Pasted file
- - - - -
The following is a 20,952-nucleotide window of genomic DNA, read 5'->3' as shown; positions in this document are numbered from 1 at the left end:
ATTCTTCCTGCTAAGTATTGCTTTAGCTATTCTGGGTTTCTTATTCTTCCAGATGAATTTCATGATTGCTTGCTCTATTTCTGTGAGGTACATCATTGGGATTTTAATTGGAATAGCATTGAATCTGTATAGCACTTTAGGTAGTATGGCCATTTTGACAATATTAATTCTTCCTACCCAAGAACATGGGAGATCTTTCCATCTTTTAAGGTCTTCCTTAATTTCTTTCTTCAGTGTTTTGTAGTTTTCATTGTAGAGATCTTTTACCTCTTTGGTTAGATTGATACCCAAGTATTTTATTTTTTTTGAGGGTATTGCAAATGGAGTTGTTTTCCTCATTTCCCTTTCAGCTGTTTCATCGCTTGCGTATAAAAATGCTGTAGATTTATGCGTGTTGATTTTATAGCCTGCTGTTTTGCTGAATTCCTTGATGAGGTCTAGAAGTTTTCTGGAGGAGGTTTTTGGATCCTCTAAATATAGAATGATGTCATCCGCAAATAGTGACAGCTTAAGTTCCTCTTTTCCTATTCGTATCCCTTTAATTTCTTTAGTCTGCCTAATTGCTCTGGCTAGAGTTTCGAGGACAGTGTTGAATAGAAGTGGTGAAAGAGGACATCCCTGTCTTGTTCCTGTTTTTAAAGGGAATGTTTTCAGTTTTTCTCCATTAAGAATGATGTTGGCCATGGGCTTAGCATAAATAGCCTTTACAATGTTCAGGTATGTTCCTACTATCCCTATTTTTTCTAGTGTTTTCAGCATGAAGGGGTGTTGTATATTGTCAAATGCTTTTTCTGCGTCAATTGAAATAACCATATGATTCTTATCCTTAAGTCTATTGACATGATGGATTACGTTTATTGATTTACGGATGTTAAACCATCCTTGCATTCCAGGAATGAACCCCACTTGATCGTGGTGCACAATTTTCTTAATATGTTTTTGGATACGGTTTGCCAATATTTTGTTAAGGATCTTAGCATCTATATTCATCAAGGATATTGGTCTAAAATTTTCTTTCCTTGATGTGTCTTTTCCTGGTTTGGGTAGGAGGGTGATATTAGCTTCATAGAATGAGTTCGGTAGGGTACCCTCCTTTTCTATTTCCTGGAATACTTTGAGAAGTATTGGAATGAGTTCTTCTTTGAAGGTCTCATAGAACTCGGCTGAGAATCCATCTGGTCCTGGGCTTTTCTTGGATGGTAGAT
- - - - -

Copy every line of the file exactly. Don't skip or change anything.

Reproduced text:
The following is a 20,952-nucleotide window of genomic DNA, read 5'->3' as shown; positions in this document are numbered from 1 at the left end:
ATTCTTCCTGCTAAGTATTGCTTTAGCTATTCTGGGTTTCTTATTCTTCCAGATGAATTTCATGATTGCTTGCTCTATTTCTGTGAGGTACATCATTGGGATTTTAATTGGAATAGCATTGAATCTGTATAGCACTTTAGGTAGTATGGCCATTTTGACAATATTAATTCTTCCTACCCAAGAACATGGGAGATCTTTCCATCTTTTAAGGTCTTCCTTAATTTCTTTCTTCAGTGTTTTGTAGTTTTCATTGTAGAGATCTTTTACCTCTTTGGTTAGATTGATACCCAAGTATTTTATTTTTTTTGAGGGTATTGCAAATGGAGTTGTTTTCCTCATTTCCCTTTCAGCTGTTTCATCGCTTGCGTATAAAAATGCTGTAGATTTATGCGTGTTGATTTTATAGCCTGCTGTTTTGCTGAATTCCTTGATGAGGTCTAGAAGTTTTCTGGAGGAGGTTTTTGGATCCTCTAAATATAGAATGATGTCATCCGCAAATAGTGACAGCTTAAGTTCCTCTTTTCCTATTCGTATCCCTTTAATTTCTTTAGTCTGCCTAATTGCTCTGGCTAGAGTTTCGAGGACAGTGTTGAATAGAAGTGGTGAAAGAGGACATCCCTGTCTTGTTCCTGTTTTTAAAGGGAATGTTTTCAGTTTTTCTCCATTAAGAATGATGTTGGCCATGGGCTTAGCATAAATAGCCTTTACAATGTTCAGGTATGTTCCTACTATCCCTATTTTTTCTAGTGTTTTCAGCATGAAGGGGTGTTGTATATTGTCAAATGCTTTTTCTGCGTCAATTGAAATAACCATATGATTCTTATCCTTAAGTCTATTGACATGATGGATTACGTTTATTGATTTACGGATGTTAAACCATCCTTGCATTCCAGGAATGAACCCCACTTGATCGTGGTGCACAATTTTCTTAATATGTTTTTGGATACGGTTTGCCAATATTTTGTTAAGGATCTTAGCATCTATATTCATCAAGGATATTGGTCTAAAATTTTCTTTCCTTGATGTGTCTTTTCCTGGTTTGGGTAGGAGGGTGATATTAGCTTCATAGAATGAGTTCGGTAGGGTACCCTCCTTTTCTATTTCCTGGAATACTTTGAGAAGTATTGGAATGAGTTCTTCTTTGAAGGTCTCATAGAACTCGGCTGAGAATCCATCTGGTCCTGGGCTTTTCTTGGATGGTAGAT